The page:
OK folks… Here’s what you’ve been waiting for: Heidi’s take on Japan.
I love Japan! It’s clean and safe, the trains and subways run like clockwork, the people are friendly and the food is delicious!
- We’ve been here for almost 2 weeks and have seen 2 homeless people.
- The trains and subways are wonderful. Fast, convenient, and punctual, they are a traveller’s dream. We really do have a lot to learn in North American. Just a bit of trivia … Tokyo’s Shinjuku station handles 3.5 million people a day (yes, that’s the correct number) and has 200 exits.
- No one crosses against the lights or j-walks, but of course we do. We often left a local at the curb.
- People are still allowed to smoke in restaurants. We often returned to our hotel smelling like smoke.
- Japan is earthquake country (as we experienced a couple of nights ago). Every apartment building has a small staircase built into the outside of the building. There are red triangles visible on one or two windows on each floor of buildings higher than 3 stories; they are evacuation areas. Most disconcerting of all was the sign we saw at an intersection in the town of Arashiyama; it read “Evacuation Area for Tourists”. Yikes!
- Did you know that Japan’s washroooms have heated toilet seats? They’re everywhere! I read somewhere that if the Japanese turned off the heating element on the toilet seats, the country could shut down a power plant. In many public washrooms, they only have cold water to wash your hands, but the toilet seats are heated! Not only that, most of these toilets double as a bidet. While I’m not against a stand-alone bidet, my gross meter flew off the scale when I noticed these toilet/bidet hybrids in public washrooms. Yes ladies, you can “refresh” yourself at the airport, shopping mall, local restaurant or even at a temple!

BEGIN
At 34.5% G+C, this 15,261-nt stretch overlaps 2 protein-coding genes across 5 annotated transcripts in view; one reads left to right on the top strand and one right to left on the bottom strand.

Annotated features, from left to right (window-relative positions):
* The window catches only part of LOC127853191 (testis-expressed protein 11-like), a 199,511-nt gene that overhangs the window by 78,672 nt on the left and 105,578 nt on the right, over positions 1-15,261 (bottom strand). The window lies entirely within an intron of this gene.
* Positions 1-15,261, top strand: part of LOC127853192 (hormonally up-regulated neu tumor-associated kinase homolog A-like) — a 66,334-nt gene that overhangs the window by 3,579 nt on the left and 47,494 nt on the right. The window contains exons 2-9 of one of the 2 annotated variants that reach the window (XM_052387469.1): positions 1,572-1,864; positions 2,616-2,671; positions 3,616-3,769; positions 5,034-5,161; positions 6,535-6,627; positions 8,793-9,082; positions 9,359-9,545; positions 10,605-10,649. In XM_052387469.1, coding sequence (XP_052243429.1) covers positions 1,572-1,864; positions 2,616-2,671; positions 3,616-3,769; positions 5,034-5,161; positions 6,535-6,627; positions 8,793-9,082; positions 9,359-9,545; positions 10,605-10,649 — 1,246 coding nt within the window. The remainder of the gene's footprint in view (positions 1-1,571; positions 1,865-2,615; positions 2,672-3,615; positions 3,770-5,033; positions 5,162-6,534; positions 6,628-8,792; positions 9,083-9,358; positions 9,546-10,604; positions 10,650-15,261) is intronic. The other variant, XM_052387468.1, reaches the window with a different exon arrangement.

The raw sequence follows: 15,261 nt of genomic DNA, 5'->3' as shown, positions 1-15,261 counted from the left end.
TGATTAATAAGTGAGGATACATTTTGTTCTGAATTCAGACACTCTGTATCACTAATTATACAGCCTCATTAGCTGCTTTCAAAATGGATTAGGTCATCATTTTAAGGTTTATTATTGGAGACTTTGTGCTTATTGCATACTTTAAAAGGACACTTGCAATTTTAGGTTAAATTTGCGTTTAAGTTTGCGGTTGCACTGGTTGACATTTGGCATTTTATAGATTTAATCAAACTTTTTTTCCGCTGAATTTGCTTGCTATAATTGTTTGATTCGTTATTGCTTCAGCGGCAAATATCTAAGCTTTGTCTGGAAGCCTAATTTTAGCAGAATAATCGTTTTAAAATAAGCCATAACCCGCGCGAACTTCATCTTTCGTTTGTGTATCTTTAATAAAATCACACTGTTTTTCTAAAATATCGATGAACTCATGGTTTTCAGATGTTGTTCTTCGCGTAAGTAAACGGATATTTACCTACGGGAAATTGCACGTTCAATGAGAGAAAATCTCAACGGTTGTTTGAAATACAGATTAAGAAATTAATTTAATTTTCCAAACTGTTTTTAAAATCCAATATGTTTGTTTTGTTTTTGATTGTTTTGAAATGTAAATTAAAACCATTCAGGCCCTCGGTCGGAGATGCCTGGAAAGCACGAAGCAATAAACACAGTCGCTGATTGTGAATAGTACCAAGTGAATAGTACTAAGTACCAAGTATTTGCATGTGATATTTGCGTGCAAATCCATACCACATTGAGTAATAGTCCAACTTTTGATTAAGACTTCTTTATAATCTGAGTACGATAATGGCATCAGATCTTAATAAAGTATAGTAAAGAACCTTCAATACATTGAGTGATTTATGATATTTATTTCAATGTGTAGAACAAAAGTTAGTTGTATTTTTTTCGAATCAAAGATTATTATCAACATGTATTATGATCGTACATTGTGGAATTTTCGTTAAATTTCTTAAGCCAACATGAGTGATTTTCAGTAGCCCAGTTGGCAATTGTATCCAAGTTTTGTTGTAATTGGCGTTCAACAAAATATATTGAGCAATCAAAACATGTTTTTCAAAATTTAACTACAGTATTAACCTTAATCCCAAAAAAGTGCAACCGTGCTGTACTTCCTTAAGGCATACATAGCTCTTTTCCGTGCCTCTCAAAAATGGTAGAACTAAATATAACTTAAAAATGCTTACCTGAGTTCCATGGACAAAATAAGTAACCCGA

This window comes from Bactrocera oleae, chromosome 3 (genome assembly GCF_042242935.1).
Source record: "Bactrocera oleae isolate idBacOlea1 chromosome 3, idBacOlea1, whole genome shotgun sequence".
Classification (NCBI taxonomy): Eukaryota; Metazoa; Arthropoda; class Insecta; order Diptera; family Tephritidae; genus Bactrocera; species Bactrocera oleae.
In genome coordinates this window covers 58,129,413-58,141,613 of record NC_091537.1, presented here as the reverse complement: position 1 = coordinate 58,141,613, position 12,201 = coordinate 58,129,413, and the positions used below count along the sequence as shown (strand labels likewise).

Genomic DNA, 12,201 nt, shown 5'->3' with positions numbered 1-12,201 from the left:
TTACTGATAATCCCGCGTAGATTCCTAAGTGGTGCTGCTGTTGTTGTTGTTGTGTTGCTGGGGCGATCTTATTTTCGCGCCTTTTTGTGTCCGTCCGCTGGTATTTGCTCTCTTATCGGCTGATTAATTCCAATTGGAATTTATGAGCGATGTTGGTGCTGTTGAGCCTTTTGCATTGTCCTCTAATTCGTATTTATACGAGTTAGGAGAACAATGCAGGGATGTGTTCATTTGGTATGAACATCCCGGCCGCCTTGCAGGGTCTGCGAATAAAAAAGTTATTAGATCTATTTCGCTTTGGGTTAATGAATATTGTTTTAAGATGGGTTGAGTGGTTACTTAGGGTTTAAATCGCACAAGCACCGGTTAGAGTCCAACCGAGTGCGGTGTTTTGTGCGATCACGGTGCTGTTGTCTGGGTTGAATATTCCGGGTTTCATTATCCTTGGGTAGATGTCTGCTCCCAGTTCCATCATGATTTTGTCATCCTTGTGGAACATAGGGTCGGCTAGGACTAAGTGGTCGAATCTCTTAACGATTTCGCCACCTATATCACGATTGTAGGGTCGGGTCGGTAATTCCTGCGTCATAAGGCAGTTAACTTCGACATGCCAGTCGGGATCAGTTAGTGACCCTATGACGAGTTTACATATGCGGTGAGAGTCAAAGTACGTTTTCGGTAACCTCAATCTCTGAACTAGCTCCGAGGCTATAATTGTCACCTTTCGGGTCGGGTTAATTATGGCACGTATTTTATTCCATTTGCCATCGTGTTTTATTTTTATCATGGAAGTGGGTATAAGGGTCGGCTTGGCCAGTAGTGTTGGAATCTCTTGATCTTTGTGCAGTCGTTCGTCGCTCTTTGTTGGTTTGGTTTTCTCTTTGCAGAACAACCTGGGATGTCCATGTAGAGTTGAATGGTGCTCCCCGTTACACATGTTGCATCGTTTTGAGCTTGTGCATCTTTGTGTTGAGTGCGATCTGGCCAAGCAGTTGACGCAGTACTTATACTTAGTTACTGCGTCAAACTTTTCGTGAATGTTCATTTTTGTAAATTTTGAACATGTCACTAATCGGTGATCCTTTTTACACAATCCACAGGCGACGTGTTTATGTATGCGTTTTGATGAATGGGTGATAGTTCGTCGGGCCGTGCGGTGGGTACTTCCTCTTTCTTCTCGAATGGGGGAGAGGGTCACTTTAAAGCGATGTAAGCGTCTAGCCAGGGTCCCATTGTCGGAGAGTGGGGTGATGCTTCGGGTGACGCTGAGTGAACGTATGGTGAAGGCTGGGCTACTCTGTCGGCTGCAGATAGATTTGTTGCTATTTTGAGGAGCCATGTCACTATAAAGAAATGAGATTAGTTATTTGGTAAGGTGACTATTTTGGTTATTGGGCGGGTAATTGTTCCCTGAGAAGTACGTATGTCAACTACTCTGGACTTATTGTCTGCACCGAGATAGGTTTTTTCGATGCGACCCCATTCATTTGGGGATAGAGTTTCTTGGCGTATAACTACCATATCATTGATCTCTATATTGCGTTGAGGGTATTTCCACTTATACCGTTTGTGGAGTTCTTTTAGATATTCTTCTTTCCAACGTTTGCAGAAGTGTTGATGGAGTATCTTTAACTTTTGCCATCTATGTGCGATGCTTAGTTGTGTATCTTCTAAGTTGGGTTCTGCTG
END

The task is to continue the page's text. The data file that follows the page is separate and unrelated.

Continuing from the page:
- For some reason, the toilet seats on one of the bullet trains we travelled in were not heated. I guess they need all the electricity to power the locomotive.
- Finally, the Japanese have embraced Christmas in every way imaginable. There are Christmas trees and ornaments are everywhere! The Japanese love consumerism and they have embraced the pomp and pageantry of the season.
We’re having a wonderful time in the wonderful land of the rising sun. It is different from Canada in so many ways, yet I still feel comfortable here.